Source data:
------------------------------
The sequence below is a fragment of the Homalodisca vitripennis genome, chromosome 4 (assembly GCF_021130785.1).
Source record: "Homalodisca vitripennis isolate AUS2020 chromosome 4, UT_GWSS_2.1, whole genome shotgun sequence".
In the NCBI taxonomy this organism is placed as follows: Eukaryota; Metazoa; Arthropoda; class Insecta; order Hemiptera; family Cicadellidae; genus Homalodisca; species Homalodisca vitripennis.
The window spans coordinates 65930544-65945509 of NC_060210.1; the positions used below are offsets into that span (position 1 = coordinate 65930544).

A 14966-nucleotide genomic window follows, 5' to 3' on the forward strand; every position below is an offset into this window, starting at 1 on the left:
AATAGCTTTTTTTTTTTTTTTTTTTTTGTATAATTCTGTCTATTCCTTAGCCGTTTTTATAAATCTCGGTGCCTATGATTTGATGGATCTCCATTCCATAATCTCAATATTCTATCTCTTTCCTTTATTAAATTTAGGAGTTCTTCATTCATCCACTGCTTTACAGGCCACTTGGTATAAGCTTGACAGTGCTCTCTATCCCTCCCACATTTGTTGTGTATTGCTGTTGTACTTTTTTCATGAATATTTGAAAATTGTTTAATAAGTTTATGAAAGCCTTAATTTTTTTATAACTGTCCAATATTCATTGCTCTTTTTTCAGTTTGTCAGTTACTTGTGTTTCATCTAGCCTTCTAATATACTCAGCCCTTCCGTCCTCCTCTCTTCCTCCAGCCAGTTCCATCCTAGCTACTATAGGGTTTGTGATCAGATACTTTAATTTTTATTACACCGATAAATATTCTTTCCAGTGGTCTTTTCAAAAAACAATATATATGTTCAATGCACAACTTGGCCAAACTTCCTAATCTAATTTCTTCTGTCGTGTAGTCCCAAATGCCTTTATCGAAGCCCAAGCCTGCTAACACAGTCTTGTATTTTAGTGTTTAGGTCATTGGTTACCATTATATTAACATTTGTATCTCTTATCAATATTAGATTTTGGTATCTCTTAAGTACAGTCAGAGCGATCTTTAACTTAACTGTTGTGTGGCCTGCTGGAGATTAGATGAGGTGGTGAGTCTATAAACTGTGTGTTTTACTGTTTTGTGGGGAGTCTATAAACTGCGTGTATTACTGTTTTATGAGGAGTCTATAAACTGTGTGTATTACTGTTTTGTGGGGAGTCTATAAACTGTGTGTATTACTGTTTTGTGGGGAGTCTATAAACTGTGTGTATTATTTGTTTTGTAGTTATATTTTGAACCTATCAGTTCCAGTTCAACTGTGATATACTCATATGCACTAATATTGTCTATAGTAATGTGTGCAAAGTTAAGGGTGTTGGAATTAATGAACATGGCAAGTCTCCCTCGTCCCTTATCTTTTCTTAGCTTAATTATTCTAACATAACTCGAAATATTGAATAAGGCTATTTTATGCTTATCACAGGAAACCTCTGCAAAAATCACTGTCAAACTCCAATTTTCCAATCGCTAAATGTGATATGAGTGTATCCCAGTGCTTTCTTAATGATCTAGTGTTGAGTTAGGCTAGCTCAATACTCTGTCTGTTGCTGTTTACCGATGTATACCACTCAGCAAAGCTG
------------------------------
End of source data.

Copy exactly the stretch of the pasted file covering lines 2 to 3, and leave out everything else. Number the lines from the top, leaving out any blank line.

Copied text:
Source record: "Homalodisca vitripennis isolate AUS2020 chromosome 4, UT_GWSS_2.1, whole genome shotgun sequence".
In the NCBI taxonomy this organism is placed as follows: Eukaryota; Metazoa; Arthropoda; class Insecta; order Hemiptera; family Cicadellidae; genus Homalodisca; species Homalodisca vitripennis.